Annonaceae Juss.
  • Gen. Pl. 283. 1789. (4 Aug 1789)
  • Custard-apple family

This taxon is accepted by World Flora Online consortium
Notes: More details could be found in The Plant List v.1.1. Originally in The Plant List v.1.0

General Description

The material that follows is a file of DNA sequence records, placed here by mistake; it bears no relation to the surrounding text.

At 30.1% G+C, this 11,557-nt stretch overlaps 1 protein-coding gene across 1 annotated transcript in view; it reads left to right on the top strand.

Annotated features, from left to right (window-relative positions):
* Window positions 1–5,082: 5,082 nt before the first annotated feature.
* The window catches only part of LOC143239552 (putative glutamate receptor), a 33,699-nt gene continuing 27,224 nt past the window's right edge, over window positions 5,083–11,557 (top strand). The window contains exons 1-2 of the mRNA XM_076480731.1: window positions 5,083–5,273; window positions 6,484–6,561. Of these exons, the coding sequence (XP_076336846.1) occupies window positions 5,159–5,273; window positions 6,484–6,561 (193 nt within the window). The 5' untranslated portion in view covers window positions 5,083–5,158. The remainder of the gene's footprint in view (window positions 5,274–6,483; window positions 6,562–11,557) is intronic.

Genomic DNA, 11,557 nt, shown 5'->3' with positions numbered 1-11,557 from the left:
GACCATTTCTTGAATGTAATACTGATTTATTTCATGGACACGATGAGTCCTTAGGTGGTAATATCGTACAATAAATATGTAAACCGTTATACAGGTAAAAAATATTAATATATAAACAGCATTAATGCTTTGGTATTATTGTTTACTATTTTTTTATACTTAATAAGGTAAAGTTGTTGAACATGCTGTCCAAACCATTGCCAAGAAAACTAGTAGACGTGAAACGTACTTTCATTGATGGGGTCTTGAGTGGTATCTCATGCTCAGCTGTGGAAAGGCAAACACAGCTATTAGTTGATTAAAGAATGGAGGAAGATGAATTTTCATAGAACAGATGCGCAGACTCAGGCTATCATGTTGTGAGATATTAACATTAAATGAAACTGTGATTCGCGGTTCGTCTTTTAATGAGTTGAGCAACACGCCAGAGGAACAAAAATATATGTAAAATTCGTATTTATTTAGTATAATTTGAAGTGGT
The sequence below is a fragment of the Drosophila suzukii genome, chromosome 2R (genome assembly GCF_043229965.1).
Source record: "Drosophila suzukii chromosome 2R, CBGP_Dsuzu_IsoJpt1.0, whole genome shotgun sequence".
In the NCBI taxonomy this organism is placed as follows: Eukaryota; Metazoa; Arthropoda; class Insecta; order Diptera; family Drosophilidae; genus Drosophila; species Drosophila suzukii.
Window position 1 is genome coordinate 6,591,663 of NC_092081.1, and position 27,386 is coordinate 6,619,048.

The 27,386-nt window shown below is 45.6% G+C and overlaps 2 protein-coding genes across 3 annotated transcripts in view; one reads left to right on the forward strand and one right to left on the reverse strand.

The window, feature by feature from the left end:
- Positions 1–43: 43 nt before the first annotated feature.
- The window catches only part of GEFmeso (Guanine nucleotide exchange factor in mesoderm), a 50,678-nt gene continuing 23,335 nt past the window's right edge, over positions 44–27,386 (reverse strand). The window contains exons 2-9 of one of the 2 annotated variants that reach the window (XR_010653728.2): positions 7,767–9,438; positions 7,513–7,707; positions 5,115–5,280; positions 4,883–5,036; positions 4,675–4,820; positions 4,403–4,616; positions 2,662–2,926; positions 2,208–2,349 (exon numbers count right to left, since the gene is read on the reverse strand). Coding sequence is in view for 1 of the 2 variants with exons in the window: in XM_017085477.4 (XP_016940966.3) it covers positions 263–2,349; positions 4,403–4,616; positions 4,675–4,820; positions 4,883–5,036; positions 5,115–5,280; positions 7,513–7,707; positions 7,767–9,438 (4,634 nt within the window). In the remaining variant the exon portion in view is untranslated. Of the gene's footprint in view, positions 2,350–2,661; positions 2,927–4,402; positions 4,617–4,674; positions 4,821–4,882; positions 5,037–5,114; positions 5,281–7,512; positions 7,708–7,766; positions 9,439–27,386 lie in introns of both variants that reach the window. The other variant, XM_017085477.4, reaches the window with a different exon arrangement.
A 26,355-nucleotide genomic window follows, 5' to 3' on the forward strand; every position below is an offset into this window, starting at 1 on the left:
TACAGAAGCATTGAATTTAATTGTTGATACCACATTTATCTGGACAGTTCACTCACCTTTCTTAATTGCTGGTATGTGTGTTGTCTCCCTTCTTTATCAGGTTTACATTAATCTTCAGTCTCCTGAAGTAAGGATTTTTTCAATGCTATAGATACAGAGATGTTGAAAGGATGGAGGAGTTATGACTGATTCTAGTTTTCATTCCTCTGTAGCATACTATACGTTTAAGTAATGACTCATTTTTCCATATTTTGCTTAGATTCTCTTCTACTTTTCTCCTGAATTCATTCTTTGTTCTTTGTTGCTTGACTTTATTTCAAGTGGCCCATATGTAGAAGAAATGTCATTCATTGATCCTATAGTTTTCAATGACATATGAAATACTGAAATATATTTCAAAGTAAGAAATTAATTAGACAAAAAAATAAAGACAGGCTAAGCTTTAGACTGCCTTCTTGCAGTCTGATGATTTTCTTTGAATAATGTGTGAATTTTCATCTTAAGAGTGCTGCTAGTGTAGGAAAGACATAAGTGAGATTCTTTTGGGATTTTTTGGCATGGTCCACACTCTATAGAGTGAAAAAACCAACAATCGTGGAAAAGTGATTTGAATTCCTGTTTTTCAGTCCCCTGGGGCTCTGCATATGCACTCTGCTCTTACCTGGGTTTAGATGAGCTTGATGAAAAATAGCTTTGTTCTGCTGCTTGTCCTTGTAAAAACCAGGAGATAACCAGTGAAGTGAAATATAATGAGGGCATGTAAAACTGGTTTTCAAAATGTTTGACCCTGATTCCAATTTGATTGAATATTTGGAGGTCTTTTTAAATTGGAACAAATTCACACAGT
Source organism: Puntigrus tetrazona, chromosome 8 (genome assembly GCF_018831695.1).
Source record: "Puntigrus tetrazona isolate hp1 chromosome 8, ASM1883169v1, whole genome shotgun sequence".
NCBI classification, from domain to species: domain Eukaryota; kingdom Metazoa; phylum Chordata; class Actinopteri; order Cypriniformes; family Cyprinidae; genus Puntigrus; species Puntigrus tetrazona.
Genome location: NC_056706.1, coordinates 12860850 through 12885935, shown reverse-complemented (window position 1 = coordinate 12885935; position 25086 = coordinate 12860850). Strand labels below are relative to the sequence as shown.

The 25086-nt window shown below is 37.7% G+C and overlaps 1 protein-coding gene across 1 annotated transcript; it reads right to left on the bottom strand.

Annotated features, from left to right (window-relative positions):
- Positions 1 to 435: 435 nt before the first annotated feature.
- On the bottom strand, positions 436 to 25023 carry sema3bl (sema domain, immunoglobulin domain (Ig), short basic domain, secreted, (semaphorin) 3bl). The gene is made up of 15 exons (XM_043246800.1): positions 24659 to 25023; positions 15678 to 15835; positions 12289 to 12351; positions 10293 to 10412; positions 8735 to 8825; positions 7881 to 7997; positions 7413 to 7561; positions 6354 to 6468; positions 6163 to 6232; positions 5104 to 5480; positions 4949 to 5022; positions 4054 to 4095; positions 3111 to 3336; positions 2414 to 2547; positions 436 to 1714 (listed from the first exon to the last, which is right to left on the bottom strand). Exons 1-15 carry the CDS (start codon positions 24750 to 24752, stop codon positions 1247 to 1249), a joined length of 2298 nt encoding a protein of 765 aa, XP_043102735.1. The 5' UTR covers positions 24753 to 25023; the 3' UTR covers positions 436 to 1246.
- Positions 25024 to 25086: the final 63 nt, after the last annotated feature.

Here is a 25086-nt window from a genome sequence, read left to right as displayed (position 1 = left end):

Trees, shrubs, or climbers, wood and leaves often aromatic; indument of simple or less often (Uvaria, Annona) stellate hairs. Leaves alternate, normally distichous. Stipules absent. Petiole usually short; leaf blade simple, venation pinnate, margin entire. Inflorescences terminal, axillary, leaf-opposed, or extra-axillary [rarely on often underground suckerlike shoots]. Flowers usually bisexual, less often unisexual, solitary, in fascicles, glomerules, panicles, or cymes, sometimes on older wood, usually bracteate and/or bracteolate. Sepals hypogynous, [2 or]3, imbricate or valvate, persistent or deciduous, rarely enlarging and enclosing fruit, free or basally connate. Petals hypogynous, 3-6(-12), most often in 2 whorls of 3 or in 1 whorl of 3 or 4[or 6], imbricate or valvate, sometimes outer whorl valvate and inner slightly imbricate. Stamens hypogynous, usually many, rarely few, spirally imbricate, in several series; filaments very short and thick; anther locules 2, contiguous or separate, rarely transversely locular, adnate to connective, extrorse or lateral, very rarely introrse, opening by a longitudinal slit; connectives often apically enlarged, usually ± truncate, often overtopping anther locules, rarely elongated or not produced. Carpels few to many, rarely solitary, free or less often connate into a 1-locular ovary with parietal placentas; ovules 1 or 2 inserted at base of carpel or 1 to several in 1 or 2 ranks along ventral suture, anatropous; styles short, thick, free or rarely connate; stigmas capitate to oblong, sometimes sulcate or 2-lobed. Fruit usually apocarpous with 1 to many free monocarps, these sometimes moniliform (constricted between seeds when more than 1-seeded), often fleshy, indehiscent, rarely dehiscent (Anaxagorea, Xylopia), and often with base extended into stipe, rarely on slender carpophore (Disepalum), less often syncarpous with carpels completely connate and seeds irregularly arranged and sometimes embedded in fleshy pulp. Seeds 1 to many per monocarp or many per syncarp, often arillate; endosperm copious, ruminate; embryo minute, near hilum.